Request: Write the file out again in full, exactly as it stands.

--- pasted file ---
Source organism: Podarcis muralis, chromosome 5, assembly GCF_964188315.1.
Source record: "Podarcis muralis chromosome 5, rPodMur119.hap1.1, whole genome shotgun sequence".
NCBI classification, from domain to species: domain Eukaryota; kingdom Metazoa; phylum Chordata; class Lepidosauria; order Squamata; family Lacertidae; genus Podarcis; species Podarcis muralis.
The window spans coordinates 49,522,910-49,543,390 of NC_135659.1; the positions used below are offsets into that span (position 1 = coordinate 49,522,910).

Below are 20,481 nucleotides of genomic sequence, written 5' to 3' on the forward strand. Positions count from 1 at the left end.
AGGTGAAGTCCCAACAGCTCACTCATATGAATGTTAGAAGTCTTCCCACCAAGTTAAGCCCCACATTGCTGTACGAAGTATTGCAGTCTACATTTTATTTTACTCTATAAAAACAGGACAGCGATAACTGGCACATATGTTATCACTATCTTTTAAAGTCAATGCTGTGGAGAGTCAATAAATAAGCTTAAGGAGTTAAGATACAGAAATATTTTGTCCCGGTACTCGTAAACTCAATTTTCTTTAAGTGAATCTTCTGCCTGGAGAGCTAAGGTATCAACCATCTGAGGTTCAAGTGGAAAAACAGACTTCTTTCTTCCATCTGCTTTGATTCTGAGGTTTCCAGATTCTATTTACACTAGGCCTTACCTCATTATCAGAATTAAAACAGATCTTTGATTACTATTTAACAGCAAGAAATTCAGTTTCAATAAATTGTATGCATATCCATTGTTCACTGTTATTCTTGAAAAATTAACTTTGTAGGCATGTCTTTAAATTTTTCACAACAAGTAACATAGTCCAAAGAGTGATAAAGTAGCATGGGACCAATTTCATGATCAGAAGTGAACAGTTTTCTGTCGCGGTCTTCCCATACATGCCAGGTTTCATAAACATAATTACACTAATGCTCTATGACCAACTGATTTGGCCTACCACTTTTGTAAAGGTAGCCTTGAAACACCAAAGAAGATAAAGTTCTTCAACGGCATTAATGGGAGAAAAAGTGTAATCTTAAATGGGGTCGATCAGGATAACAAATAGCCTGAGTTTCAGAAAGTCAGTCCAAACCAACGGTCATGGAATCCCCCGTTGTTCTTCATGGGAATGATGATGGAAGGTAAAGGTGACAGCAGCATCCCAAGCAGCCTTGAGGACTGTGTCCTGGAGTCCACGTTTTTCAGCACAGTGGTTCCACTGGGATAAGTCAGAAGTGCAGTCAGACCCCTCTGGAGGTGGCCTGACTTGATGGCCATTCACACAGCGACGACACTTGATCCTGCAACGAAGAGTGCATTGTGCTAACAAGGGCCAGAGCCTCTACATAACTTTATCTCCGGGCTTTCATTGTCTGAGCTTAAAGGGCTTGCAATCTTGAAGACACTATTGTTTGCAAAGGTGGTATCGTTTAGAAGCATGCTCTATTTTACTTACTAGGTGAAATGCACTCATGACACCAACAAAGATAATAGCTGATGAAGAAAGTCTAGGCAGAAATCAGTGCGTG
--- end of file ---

Source organism: Podarcis muralis, chromosome 5, assembly GCF_964188315.1.
Source record: "Podarcis muralis chromosome 5, rPodMur119.hap1.1, whole genome shotgun sequence".
NCBI classification, from domain to species: domain Eukaryota; kingdom Metazoa; phylum Chordata; class Lepidosauria; order Squamata; family Lacertidae; genus Podarcis; species Podarcis muralis.
The window spans coordinates 49,522,910-49,543,390 of NC_135659.1; the positions used below are offsets into that span (position 1 = coordinate 49,522,910).

Below are 20,481 nucleotides of genomic sequence, written 5' to 3' on the forward strand. Positions count from 1 at the left end.
AGGTGAAGTCCCAACAGCTCACTCATATGAATGTTAGAAGTCTTCCCACCAAGTTAAGCCCCACATTGCTGTACGAAGTATTGCAGTCTACATTTTATTTTACTCTATAAAAACAGGACAGCGATAACTGGCACATATGTTATCACTATCTTTTAAAGTCAATGCTGTGGAGAGTCAATAAATAAGCTTAAGGAGTTAAGATACAGAAATATTTTGTCCCGGTACTCGTAAACTCAATTTTCTTTAAGTGAATCTTCTGCCTGGAGAGCTAAGGTATCAACCATCTGAGGTTCAAGTGGAAAAACAGACTTCTTTCTTCCATCTGCTTTGATTCTGAGGTTTCCAGATTCTATTTACACTAGGCCTTACCTCATTATCAGAATTAAAACAGATCTTTGATTACTATTTAACAGCAAGAAATTCAGTTTCAATAAATTGTATGCATATCCATTGTTCACTGTTATTCTTGAAAAATTAACTTTGTAGGCATGTCTTTAAATTTTTCACAACAAGTAACATAGTCCAAAGAGTGATAAAGTAGCATGGGACCAATTTCATGATCAGAAGTGAACAGTTTTCTGTCGCGGTCTTCCCATACATGCCAGGTTTCATAAACATAATTACACTAATGCTCTATGACCAACTGATTTGGCCTACCACTTTTGTAAAGGTAGCCTTGAAACACCAAAGAAGATAAAGTTCTTCAACGGCATTAATGGGAGAAAAAGTGTAATCTTAAATGGGGTCGATCAGGATAACAAATAGCCTGAGTTTCAGAAAGTCAGTCCAAACCAACGGTCATGGAATCCCCCGTTGTTCTTCATGGGAATGATGATGGAAGGTAAAGGTGACAGCAGCATCCCAAGCAGCCTTGAGGACTGTGTCCTGGAGTCCACGTTTTTCAGCACAGTGGTTCCACTGGGATAAGTCAGAAGTGCAGTCAGACCCCTCTGGAGGTGGCCTGACTTGATGGCCATTCACACAGCGACGACACTTGATCCTGCAACGAAGAGTGCATTGTGCTAACAAGGGCCAGAGCCTCTACATAACTTTATCTCCGGGCTTTCATTGTCTGAGCTTAAAGGGCTTGCAATCTTGAAGACACTATTGTTTGCAAAGGTGGTATCGTTTAGAAGCATGCTCTATTTTACTTACTAGGTGAAATGCACTCATGACACCAACAAAGATAATAGCTGATGAAGAAAGTCTAGGCAGAAATCAGTGCGTG